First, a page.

Supper in the garden, umbrellas on stand-by.
I flew in to New York shaking off the usual thunderstorms, and returned before dawn just as the sky began to slowly unfold, blue over black, and the night-lustered scent ofnicotiana was releasing itself into the still air over the farm.
Wakefulness at this hour is magical. From years of shooting gardens for books and magazines, I’m familiar with the secret, transitory beauty of twilight. The world seems to hold its breath, insect legs stop their determined rasping, and birdsongs have yet to be summoned by any indication of morning.
Then the day comes, and there is the usual damage assessment after a storm: The tight purse of the soil again pummeled into a swill by rain, the folds and clefts made by hoes and thoughtful hands all leveled, the tomatoes in a sad, rain-spilt tangle, the small-by-nature varieties of pepper and eggplant – confused by the inconstant weather – reduced to props for my daughter’s American Girl doll.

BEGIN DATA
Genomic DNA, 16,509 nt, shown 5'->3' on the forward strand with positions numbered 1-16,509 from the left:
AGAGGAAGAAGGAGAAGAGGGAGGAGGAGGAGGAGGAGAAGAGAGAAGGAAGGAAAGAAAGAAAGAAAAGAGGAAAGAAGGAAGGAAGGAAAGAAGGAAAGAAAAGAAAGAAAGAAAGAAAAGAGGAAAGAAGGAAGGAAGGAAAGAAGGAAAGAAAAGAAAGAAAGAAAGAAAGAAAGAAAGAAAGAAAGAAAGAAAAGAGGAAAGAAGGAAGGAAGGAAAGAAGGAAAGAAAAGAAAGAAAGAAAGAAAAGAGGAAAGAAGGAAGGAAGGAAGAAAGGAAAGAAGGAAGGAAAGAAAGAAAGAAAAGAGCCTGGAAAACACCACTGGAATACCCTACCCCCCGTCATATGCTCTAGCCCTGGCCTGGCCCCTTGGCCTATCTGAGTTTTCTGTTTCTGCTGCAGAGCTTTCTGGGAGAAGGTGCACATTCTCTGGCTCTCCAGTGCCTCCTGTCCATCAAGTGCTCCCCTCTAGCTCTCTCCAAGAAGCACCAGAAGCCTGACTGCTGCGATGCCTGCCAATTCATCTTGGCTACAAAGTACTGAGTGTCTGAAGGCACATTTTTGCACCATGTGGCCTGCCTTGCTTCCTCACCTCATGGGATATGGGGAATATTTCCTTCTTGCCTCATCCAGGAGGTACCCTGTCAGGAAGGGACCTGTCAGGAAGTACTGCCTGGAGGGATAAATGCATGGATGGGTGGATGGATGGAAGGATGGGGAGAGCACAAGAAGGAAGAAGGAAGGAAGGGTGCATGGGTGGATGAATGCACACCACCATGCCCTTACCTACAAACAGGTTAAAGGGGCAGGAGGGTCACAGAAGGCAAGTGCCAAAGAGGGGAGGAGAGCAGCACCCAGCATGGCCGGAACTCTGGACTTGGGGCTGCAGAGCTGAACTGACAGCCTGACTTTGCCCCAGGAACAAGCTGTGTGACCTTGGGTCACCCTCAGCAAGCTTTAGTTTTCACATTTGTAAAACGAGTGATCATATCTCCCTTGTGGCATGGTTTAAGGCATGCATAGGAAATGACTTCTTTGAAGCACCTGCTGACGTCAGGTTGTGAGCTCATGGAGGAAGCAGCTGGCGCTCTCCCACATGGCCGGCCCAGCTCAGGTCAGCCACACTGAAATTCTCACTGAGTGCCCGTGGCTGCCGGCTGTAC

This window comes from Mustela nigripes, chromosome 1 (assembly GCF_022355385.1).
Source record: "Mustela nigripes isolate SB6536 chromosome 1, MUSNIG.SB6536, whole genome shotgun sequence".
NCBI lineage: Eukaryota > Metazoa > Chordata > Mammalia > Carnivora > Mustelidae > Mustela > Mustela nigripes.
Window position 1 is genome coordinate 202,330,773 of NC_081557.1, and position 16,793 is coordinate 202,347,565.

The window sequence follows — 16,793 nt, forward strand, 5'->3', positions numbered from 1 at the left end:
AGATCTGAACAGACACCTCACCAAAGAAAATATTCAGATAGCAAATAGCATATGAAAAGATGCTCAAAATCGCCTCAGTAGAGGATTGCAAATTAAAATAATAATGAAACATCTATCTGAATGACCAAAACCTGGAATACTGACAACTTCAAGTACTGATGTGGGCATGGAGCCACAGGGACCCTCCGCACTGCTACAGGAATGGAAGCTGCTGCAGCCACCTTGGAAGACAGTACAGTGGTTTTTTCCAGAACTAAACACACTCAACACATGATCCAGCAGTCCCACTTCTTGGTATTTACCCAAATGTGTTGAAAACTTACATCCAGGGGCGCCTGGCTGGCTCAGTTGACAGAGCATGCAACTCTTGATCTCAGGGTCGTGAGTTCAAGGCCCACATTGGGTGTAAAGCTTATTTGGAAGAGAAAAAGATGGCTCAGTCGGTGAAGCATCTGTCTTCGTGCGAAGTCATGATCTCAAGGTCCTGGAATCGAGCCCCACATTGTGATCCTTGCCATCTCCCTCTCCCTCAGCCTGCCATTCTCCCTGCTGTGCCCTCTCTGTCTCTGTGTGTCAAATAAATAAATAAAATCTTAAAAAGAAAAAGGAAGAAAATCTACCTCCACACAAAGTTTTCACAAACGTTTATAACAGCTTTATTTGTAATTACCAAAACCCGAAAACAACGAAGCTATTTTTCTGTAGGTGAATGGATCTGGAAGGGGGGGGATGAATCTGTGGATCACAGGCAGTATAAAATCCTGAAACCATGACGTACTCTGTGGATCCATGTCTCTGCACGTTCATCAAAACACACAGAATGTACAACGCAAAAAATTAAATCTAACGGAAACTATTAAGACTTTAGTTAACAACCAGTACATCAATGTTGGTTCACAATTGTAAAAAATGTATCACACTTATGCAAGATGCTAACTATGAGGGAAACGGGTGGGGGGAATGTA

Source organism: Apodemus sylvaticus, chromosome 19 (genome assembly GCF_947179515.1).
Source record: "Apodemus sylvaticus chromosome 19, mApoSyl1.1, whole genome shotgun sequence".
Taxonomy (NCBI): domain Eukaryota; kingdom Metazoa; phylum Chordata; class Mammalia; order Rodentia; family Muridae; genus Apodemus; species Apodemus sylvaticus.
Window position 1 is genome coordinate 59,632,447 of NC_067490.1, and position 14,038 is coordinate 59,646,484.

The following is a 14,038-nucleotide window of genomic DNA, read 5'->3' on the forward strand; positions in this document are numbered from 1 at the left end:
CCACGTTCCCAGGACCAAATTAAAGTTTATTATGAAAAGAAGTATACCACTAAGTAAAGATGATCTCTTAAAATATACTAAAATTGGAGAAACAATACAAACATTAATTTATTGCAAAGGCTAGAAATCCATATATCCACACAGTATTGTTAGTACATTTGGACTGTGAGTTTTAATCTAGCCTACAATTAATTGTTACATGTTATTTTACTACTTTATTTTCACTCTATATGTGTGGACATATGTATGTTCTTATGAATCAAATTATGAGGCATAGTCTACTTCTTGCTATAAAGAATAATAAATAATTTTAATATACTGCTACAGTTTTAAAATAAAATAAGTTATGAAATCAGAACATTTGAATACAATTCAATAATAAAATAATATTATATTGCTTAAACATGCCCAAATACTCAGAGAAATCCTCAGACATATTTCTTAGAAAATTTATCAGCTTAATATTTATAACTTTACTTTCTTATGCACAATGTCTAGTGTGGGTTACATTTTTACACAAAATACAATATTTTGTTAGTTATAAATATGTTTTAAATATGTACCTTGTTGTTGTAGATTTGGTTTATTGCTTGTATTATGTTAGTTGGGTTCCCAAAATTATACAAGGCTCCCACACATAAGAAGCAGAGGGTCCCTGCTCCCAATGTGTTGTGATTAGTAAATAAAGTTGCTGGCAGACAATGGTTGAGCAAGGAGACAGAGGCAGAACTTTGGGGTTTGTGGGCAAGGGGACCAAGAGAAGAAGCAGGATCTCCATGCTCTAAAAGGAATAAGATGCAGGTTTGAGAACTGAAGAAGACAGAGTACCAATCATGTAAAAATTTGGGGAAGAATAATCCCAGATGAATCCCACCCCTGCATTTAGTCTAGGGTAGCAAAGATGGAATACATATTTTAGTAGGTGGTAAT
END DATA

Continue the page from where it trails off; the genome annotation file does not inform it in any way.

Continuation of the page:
And despite all that, a smile. The Buddhists tell you that only by leaving your home can you know it for the first time. Knowing this place, with all of its quirks and provocations, is a gift.
Heidi reminds me of that. She reminds me not to become a grumpy farmer, grousing on about apocalyptic weather and the latest Book-of-Revelations pest that’s decided to stop by, and to find the good light (use a photography metaphor and he’ll understand…)
That night, we tossed a big harvest salad ofmesclun greens and loose-leaf lettuce, sweetened with sun-warmed greenhouse grapes, and made fresh pesto with skewer grilled eggplant and pepper. We ate in the garden as the little hens wandered aimlessly about our feet, and – with little effort – found the good light, filtering through the apple trees. - mb